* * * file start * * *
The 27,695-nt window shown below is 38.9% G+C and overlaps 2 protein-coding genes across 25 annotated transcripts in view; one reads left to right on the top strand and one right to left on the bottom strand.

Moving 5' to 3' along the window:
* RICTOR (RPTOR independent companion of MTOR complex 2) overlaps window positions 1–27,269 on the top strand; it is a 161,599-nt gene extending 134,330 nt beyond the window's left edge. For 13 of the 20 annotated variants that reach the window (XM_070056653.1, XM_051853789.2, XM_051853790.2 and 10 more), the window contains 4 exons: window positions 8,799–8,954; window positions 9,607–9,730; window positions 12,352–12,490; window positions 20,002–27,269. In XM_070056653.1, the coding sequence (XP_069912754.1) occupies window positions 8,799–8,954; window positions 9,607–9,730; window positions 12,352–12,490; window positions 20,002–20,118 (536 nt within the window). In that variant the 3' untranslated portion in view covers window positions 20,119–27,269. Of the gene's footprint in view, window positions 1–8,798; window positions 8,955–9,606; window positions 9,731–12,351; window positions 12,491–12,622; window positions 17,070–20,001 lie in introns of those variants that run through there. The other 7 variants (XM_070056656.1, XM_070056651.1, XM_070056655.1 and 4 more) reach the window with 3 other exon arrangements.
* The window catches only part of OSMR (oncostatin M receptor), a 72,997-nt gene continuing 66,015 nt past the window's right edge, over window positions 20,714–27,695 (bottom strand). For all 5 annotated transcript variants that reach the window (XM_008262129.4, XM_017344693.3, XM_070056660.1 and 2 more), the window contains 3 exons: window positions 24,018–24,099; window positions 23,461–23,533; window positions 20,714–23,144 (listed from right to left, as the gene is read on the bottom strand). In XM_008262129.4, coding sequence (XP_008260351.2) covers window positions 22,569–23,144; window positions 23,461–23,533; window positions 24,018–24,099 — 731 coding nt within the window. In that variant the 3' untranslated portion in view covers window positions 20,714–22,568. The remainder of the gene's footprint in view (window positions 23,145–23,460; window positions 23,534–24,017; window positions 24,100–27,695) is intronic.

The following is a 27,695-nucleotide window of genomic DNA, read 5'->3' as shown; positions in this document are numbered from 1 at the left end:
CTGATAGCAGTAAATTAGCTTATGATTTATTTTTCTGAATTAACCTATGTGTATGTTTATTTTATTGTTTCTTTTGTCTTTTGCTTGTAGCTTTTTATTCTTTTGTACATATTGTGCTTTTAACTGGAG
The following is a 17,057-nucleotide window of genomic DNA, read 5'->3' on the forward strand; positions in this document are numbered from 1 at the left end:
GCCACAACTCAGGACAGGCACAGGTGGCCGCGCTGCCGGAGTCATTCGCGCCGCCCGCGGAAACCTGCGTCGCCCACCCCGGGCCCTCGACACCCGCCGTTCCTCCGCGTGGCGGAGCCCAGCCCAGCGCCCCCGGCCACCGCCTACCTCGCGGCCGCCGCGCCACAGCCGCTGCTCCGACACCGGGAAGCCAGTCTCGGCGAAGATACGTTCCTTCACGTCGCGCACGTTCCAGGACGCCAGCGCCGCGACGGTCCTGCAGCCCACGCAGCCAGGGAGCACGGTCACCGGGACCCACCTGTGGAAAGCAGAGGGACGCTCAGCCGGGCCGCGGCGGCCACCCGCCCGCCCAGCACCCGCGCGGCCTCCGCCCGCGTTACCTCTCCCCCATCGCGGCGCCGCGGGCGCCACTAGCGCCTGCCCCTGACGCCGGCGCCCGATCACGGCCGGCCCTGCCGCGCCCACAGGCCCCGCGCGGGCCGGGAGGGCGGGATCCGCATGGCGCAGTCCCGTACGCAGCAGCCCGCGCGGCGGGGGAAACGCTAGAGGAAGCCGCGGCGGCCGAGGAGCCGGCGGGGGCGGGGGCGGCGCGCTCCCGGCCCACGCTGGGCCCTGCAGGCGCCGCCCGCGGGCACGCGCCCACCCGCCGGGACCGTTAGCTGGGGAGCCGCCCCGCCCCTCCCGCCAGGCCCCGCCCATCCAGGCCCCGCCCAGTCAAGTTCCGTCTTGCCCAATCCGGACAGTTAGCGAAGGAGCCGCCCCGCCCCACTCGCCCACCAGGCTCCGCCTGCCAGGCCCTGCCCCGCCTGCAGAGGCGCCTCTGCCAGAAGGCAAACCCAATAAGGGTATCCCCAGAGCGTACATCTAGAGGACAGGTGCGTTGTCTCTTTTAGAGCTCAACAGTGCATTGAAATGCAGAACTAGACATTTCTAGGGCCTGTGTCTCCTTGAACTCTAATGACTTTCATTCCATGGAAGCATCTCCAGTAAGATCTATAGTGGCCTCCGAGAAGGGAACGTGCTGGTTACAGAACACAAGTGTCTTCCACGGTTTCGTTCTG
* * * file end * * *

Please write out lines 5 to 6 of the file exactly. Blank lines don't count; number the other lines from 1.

The following is a 27,695-nucleotide window of genomic DNA, read 5'->3' as shown; positions in this document are numbered from 1 at the left end:
CTGATAGCAGTAAATTAGCTTATGATTTATTTTTCTGAATTAACCTATGTGTATGTTTATTTTATTGTTTCTTTTGTCTTTTGCTTGTAGCTTTTTATTCTTTTGTACATATTGTGCTTTTAACTGGAG